Jalepeño Bagels

By Natasha Wing; Illustrated by Robert Casilla


Pablo is having trouble deciding what food to bring to school for International Day. What would best represent his culture? He gets up early to go to his parents’ bakery and help bake some of his mother’s Mexican food recipes and some from his father’s Jewish heritage. At last he has the perfect idea to represent both cultures—jalapeño bagels! I love the warmth of the parents in this story of blending cultures and taking pride in both. Ages 5-8





Lulu the One and Only

By Lynnette Mawhinney; Illustrated by Jennie Poh


"Everyone else might be confused, but I'm not. I love our family. But being a mix of Mama and Daddy always bring around THAT question. I hate THAT question. 'What are you?'"


"'I'm magic made from my parents."


"I'm Lulu Lovington, the one and only!"


Lulu and her brother Zane are a mix of their Black mom and White dad. This seems to confuse other people, who often ask the dreaded question: "What are you?" Lulu's big brother tells her that he has come up with a "power phrase" that helps him answer the question in a way that directs attention to who he is, instead of what he is. Inspired to come up with her own power phrase, Lulu is ready the next time the question rolls around, and she feels great about who she is! This would be a great classroom read to teach and empower kids who feel frustrated or embarrassed by similar questions about their identities. It also sheds a light on how well-intentioned questions like this can feel hurtful as we are getting to know new people. Ages 4-8




Gracias/Thanks

By Pat Mora; Illustrated by John Parra


“Por el sol que me despierta y no permite que siga durmiendo por años y años, y que me crezca una larga barba blanca, gracias.

For the sun that wakes me up so I don’t sleep for years and years and grow a long, white beard, thanks.”


So begins this fun bilingual (Spanish/English) book about giving thanks. A little boy thinks of all the delights and good things he is thankful for, from ladybugs to his uncle’s music to mom finding his homework in the trashcan. I love the representation of a multiracial family and a biracial child in this book of gratitude. It’s sure to bring smiles and chuckles to young readers as it inspires us to consider all the things for which we are grateful! Ages 4-8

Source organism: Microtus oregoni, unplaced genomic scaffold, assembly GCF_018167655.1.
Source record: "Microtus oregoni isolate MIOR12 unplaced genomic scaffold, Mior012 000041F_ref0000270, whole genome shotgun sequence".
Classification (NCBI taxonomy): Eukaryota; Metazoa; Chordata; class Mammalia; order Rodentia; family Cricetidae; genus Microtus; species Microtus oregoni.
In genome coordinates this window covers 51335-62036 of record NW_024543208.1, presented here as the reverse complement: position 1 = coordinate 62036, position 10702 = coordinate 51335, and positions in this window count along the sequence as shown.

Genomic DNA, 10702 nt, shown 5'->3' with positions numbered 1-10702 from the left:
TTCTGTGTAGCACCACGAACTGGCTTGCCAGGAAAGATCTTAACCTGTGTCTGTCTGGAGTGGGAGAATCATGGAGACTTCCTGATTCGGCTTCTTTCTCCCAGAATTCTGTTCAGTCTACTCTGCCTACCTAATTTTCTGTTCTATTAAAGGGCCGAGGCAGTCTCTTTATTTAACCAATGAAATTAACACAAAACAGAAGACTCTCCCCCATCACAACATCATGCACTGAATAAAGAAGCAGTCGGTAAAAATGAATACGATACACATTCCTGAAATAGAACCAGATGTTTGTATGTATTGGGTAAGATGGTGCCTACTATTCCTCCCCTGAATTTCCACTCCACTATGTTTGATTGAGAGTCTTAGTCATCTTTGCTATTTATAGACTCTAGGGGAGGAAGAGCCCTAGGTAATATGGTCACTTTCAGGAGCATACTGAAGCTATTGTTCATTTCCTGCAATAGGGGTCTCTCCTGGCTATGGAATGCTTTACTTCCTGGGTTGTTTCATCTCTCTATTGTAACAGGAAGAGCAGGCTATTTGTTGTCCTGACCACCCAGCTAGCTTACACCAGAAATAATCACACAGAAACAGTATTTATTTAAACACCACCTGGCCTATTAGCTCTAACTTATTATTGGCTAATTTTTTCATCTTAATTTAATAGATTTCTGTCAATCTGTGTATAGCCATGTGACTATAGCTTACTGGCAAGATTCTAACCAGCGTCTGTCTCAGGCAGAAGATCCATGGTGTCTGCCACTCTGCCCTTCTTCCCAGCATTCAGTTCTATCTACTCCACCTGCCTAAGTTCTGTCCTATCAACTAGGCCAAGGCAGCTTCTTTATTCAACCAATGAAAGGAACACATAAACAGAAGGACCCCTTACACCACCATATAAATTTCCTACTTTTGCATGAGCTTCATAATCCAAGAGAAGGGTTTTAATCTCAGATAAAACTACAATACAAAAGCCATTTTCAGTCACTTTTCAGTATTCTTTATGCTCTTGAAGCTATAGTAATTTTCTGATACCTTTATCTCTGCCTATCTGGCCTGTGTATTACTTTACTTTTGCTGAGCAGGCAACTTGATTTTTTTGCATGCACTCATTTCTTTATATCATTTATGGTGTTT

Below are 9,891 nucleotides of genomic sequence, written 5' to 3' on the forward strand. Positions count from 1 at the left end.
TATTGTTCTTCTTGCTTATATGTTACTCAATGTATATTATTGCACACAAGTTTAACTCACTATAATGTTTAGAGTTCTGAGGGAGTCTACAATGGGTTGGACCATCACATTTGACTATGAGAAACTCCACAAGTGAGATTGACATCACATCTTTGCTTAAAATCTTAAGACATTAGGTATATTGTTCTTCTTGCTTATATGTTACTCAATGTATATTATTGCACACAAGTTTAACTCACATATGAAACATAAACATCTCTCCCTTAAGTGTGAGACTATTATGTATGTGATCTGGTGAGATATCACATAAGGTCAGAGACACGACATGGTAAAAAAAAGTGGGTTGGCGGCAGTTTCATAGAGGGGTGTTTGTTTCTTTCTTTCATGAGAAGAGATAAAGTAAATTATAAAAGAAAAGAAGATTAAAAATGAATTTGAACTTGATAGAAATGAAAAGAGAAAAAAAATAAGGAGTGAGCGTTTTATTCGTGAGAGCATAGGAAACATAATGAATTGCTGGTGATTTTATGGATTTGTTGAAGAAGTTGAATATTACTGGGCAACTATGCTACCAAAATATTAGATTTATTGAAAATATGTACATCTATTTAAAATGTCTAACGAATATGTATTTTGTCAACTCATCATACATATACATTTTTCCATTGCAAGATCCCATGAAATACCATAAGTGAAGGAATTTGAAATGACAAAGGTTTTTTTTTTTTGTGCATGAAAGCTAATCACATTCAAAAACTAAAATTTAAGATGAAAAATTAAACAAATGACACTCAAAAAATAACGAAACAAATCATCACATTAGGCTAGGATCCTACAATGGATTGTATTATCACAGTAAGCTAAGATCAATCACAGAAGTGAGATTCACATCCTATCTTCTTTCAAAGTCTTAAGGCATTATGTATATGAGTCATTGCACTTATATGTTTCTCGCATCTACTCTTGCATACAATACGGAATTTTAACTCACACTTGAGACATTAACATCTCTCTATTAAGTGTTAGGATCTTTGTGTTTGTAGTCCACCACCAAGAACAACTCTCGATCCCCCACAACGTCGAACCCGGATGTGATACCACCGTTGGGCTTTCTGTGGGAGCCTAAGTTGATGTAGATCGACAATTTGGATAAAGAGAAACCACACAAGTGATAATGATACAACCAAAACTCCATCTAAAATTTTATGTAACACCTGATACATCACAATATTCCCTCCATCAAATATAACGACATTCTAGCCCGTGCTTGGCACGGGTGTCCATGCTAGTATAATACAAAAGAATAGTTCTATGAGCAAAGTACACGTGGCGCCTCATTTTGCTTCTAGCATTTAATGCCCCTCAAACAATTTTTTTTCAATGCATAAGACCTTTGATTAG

Harriet Gets Carried Away

By Jessie Sima

 

We got carried away right along with Harriet in this playful, imaginative book! Harriet loves costumes and wears them every day, year round. She decides to be a penguin for her dress-up birthday party. When she accompanies her dads to the store to pick up items for the party, she wanders off and finds a group of penguins. They lead her on an adventure and she has quite a lot of excitement on her way back to find her dads at the store—she is helped by an iceberg, a parachute, an orca, and some bird friends. This is a magical, whimsical celebration of imagination. Young children will be joyously caught up in Harriet's adventure and find satisfaction in her return to the safety of her home base. We loved this book! Ages 4-8




Papa, Daddy, & Riley

By Seamus Kirst; Illustrated by Devon Holzwarth 


This beauty is a feast for the eyes! Check out  @devonholzwarth’s profile on Instagram for a peek at some of the incredible illustrations. The illustrator’s “work is inspired by childhood memories growing up in Panama and her collection of vintage children’s books.” I love finding contemporary books with artwork that has a vintage feel! When Olive’s classmate asks her which of her 2 dads is her real dad, she is distressed at the prospect of having to choose between Daddy and Papa. She loves them both so much and sees parts of each of them, as well as her “belly mom,” in herself. When her dads pick her up and ask why she is distraught, they have a conversation about all the many different types of families and concludes with, “Love makes a family.” Beautiful book! Ages 4-8




The Colors of Us

By Karen Katz


I'm Your Peanut Butter Big Brother

By Selina Alko


These two books celebrate all the many different skin tones in the people around us! Both are appropriate for preschoolers up to middle elementary. The text is simple but the message is a valuable conversation starter for kids of all ages. For those of us who grew up in a “colorblind” society, books like these are a great way to promote noticing and celebrating differences instead of shushing our children when they inevitability point them out. These would be fantastic books for classroom libraries!





Honeysmoke 

By Monique Fields; Illustrated by Yesenia Moises


Simone’s mama is black and her daddy is white, but she can’t decide what color she is. She searches and searches for just the right words to describe her color and finds it at last when she combines her mama’s “honey” color with her father’s “smoke” color. Gorgeously illustrated, this book is a wonderful celebration of uniqueness and all kinds of beauty. It even has an invitation at the end for the reader to come up with just the right words for his or her own color. This would be a great book to pair with Crayola's Colors of the World crayons! Ages 3-6




My Footprints

By Bao Phi; lllustrated by Basia Tran